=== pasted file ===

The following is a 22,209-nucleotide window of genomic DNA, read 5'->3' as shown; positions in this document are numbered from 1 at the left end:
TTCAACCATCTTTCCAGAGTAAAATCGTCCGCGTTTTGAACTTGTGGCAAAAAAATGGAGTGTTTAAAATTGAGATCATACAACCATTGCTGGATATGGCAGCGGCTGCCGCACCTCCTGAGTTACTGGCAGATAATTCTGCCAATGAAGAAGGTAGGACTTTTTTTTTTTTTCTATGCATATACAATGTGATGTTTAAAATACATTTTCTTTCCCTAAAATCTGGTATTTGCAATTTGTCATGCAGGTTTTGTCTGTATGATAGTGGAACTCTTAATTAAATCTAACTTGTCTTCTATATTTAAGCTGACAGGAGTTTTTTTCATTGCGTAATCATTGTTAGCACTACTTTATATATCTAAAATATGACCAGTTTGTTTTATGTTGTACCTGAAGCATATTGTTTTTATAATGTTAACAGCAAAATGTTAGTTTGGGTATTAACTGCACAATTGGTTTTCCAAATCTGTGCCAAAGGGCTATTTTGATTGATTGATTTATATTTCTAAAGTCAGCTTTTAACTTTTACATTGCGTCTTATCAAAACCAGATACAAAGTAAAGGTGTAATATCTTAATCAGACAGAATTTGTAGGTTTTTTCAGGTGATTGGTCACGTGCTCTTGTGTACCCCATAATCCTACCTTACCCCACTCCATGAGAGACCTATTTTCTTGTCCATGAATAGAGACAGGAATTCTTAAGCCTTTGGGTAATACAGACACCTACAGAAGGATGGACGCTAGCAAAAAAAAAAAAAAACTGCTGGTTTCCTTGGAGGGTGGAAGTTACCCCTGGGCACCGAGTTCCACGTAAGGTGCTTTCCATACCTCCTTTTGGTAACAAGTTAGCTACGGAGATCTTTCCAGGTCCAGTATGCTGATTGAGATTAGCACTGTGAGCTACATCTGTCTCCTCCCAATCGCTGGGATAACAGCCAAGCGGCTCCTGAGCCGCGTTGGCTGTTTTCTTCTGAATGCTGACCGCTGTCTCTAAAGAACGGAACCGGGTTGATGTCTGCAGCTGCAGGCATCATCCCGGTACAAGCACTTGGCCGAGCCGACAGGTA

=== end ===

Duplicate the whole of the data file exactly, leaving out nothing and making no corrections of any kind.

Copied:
The following is a 22,209-nucleotide window of genomic DNA, read 5'->3' as shown; positions in this document are numbered from 1 at the left end:
TTCAACCATCTTTCCAGAGTAAAATCGTCCGCGTTTTGAACTTGTGGCAAAAAAATGGAGTGTTTAAAATTGAGATCATACAACCATTGCTGGATATGGCAGCGGCTGCCGCACCTCCTGAGTTACTGGCAGATAATTCTGCCAATGAAGAAGGTAGGACTTTTTTTTTTTTTCTATGCATATACAATGTGATGTTTAAAATACATTTTCTTTCCCTAAAATCTGGTATTTGCAATTTGTCATGCAGGTTTTGTCTGTATGATAGTGGAACTCTTAATTAAATCTAACTTGTCTTCTATATTTAAGCTGACAGGAGTTTTTTTCATTGCGTAATCATTGTTAGCACTACTTTATATATCTAAAATATGACCAGTTTGTTTTATGTTGTACCTGAAGCATATTGTTTTTATAATGTTAACAGCAAAATGTTAGTTTGGGTATTAACTGCACAATTGGTTTTCCAAATCTGTGCCAAAGGGCTATTTTGATTGATTGATTTATATTTCTAAAGTCAGCTTTTAACTTTTACATTGCGTCTTATCAAAACCAGATACAAAGTAAAGGTGTAATATCTTAATCAGACAGAATTTGTAGGTTTTTTCAGGTGATTGGTCACGTGCTCTTGTGTACCCCATAATCCTACCTTACCCCACTCCATGAGAGACCTATTTTCTTGTCCATGAATAGAGACAGGAATTCTTAAGCCTTTGGGTAATACAGACACCTACAGAAGGATGGACGCTAGCAAAAAAAAAAAAAAACTGCTGGTTTCCTTGGAGGGTGGAAGTTACCCCTGGGCACCGAGTTCCACGTAAGGTGCTTTCCATACCTCCTTTTGGTAACAAGTTAGCTACGGAGATCTTTCCAGGTCCAGTATGCTGATTGAGATTAGCACTGTGAGCTACATCTGTCTCCTCCCAATCGCTGGGATAACAGCCAAGCGGCTCCTGAGCCGCGTTGGCTGTTTTCTTCTGAATGCTGACCGCTGTCTCTAAAGAACGGAACCGGGTTGATGTCTGCAGCTGCAGGCATCATCCCGGTACAAGCACTTGGCCGAGCCGACAGGTA